Should I Stay or Should I Go? Understanding Teacher Motivation, Job Satisfaction, and Perceptions of Retention among Arizona Teachers

Craig A. Mertler


This study attempted to describe the current status of teacher motivation, job satisfaction, and retention among teachers in the state of Arizona. All PK-12 public and charter school teachers in Arizona were asked to respond to a web-based survey, which included items about their overall job satisfaction, the motivational levels of various school-and non-school-based factors and performance incentives. Finally, they were asked a series of questions regarding their perceptions of teacher retention, including whether or not they had ever seriously considered leaving the profession and ratings of various conditions that would cause them to leave the profession, as well as those which would attract them to stay. Usable survey responses were received from 9,053 teachers. Results included an overall job dissatisfaction rate of 26%, and several significant job satisfaction differences among demographic groups. Also presented are rankings of teacher ratings of the motivational levels for 18 job factors, 11 performance incentives, as well as reasons for leaving the teaching profession, and enticements for remaining in the profession. The discussion includes suggestions for the implementation of recognition-based programs for teachers in schools and districts.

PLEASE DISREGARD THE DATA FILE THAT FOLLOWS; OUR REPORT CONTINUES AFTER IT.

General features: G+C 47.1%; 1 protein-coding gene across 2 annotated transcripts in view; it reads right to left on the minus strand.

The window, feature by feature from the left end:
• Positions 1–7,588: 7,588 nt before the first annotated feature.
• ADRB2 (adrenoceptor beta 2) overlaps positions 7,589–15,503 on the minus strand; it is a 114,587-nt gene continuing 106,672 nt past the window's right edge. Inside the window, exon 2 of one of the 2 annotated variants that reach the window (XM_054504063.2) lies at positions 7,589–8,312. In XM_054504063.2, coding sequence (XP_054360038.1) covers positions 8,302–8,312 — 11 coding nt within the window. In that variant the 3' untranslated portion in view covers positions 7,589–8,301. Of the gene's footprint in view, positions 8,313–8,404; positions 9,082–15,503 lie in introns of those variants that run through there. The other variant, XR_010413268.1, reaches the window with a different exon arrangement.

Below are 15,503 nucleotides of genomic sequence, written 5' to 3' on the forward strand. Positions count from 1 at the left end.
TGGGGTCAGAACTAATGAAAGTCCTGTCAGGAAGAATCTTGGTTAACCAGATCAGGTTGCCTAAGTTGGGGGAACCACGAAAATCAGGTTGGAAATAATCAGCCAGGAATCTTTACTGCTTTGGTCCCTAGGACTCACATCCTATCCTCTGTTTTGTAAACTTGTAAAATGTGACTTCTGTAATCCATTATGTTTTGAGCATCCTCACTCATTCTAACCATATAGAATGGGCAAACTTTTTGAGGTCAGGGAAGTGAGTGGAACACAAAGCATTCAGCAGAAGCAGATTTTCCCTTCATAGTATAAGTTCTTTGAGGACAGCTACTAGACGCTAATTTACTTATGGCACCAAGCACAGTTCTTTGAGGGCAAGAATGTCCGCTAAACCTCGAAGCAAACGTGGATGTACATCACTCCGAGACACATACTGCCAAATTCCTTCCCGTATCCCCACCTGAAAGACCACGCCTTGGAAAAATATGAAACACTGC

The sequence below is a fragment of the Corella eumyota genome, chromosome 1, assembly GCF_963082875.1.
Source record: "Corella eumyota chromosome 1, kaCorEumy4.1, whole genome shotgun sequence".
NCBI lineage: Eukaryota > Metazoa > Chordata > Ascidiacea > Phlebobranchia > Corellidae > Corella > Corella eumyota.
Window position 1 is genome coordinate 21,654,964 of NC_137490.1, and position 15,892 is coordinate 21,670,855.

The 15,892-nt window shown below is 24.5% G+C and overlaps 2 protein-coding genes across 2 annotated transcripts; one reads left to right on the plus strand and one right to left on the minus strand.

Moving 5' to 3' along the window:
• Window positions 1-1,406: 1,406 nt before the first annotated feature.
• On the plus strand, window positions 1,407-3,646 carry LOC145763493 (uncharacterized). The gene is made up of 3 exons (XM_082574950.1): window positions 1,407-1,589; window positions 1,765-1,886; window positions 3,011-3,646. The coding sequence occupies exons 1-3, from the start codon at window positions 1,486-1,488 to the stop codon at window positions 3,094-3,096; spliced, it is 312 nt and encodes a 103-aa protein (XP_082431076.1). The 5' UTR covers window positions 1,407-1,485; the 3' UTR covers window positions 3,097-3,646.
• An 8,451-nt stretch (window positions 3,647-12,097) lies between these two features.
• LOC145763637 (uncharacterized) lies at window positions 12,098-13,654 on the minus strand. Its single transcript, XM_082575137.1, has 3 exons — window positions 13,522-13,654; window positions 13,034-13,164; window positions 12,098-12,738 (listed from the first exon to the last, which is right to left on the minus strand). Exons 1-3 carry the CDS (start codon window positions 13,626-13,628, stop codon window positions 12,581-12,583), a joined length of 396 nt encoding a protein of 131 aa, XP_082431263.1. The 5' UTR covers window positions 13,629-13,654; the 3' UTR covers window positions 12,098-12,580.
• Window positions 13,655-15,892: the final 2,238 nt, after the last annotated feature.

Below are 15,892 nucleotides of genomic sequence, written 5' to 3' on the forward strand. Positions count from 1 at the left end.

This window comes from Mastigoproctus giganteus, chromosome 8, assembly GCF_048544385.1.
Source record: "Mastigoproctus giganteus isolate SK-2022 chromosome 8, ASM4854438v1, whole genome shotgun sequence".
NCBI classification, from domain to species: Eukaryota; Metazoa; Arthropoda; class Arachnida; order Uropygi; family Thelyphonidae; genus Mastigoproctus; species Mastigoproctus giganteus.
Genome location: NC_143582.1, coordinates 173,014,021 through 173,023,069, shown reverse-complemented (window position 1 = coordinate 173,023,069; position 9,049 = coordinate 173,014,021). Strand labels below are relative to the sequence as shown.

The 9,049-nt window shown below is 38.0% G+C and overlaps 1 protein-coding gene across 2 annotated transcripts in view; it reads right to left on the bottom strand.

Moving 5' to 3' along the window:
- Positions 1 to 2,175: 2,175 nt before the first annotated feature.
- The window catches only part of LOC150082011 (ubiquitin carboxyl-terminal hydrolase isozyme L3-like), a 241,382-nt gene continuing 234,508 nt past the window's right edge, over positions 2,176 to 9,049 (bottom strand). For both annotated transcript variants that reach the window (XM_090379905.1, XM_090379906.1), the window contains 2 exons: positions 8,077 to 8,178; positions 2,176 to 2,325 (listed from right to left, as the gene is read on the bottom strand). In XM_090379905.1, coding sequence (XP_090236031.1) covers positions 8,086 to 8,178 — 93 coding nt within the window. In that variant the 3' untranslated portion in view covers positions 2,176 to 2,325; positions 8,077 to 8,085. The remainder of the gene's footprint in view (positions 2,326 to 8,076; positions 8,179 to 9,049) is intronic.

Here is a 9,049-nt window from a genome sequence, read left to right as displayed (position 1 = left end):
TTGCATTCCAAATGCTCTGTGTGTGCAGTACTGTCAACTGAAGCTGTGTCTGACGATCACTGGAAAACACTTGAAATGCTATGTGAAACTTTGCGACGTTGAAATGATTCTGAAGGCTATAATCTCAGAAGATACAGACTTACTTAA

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International Research in Higher Education  ISSN 2380-9183 (Print)  ISSN 2380-9205 (Online)

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